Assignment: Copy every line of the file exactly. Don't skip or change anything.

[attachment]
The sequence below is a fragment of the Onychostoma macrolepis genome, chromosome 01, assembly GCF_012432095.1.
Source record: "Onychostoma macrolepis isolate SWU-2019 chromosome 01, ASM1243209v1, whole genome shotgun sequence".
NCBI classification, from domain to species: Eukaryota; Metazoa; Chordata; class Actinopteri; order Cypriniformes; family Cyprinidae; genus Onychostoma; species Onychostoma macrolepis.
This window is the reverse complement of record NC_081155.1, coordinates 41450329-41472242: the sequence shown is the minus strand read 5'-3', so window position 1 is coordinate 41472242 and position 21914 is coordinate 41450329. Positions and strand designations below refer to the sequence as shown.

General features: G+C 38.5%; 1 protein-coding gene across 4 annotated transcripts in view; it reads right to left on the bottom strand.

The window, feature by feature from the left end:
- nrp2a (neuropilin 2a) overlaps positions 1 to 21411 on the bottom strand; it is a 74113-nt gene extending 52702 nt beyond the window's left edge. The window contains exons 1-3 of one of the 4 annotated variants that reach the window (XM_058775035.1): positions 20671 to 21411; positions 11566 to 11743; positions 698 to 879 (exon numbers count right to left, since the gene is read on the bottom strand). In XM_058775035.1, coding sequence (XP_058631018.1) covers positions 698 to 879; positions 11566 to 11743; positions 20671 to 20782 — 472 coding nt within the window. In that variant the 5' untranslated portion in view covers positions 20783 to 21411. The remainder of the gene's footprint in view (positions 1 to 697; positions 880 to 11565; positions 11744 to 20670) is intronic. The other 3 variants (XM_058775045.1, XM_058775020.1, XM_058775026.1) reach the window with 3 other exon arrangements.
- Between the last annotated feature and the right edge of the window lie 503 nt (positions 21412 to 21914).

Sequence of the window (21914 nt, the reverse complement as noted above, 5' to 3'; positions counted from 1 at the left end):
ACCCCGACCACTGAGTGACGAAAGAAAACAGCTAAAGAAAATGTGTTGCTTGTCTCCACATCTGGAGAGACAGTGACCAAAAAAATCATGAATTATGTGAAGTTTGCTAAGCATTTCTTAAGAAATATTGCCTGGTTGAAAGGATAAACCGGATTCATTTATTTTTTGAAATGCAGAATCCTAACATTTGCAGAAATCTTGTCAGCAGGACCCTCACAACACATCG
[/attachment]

The sequence below is a fragment of the Onychostoma macrolepis genome, chromosome 01, assembly GCF_012432095.1.
Source record: "Onychostoma macrolepis isolate SWU-2019 chromosome 01, ASM1243209v1, whole genome shotgun sequence".
NCBI classification, from domain to species: Eukaryota; Metazoa; Chordata; class Actinopteri; order Cypriniformes; family Cyprinidae; genus Onychostoma; species Onychostoma macrolepis.
This window is the reverse complement of record NC_081155.1, coordinates 41450329-41472242: the sequence shown is the minus strand read 5'-3', so window position 1 is coordinate 41472242 and position 21914 is coordinate 41450329. Positions and strand designations below refer to the sequence as shown.

General features: G+C 38.5%; 1 protein-coding gene across 4 annotated transcripts in view; it reads right to left on the bottom strand.

The window, feature by feature from the left end:
- nrp2a (neuropilin 2a) overlaps positions 1 to 21411 on the bottom strand; it is a 74113-nt gene extending 52702 nt beyond the window's left edge. The window contains exons 1-3 of one of the 4 annotated variants that reach the window (XM_058775035.1): positions 20671 to 21411; positions 11566 to 11743; positions 698 to 879 (exon numbers count right to left, since the gene is read on the bottom strand). In XM_058775035.1, coding sequence (XP_058631018.1) covers positions 698 to 879; positions 11566 to 11743; positions 20671 to 20782 — 472 coding nt within the window. In that variant the 5' untranslated portion in view covers positions 20783 to 21411. The remainder of the gene's footprint in view (positions 1 to 697; positions 880 to 11565; positions 11744 to 20670) is intronic. The other 3 variants (XM_058775045.1, XM_058775020.1, XM_058775026.1) reach the window with 3 other exon arrangements.
- Between the last annotated feature and the right edge of the window lie 503 nt (positions 21412 to 21914).

Sequence of the window (21914 nt, the reverse complement as noted above, 5' to 3'; positions counted from 1 at the left end):
ACCCCGACCACTGAGTGACGAAAGAAAACAGCTAAAGAAAATGTGTTGCTTGTCTCCACATCTGGAGAGACAGTGACCAAAAAAATCATGAATTATGTGAAGTTTGCTAAGCATTTCTTAAGAAATATTGCCTGGTTGAAAGGATAAACCGGATTCATTTATTTTTTGAAATGCAGAATCCTAACATTTGCAGAAATCTTGTCAGCAGGACCCTCACAACACATCG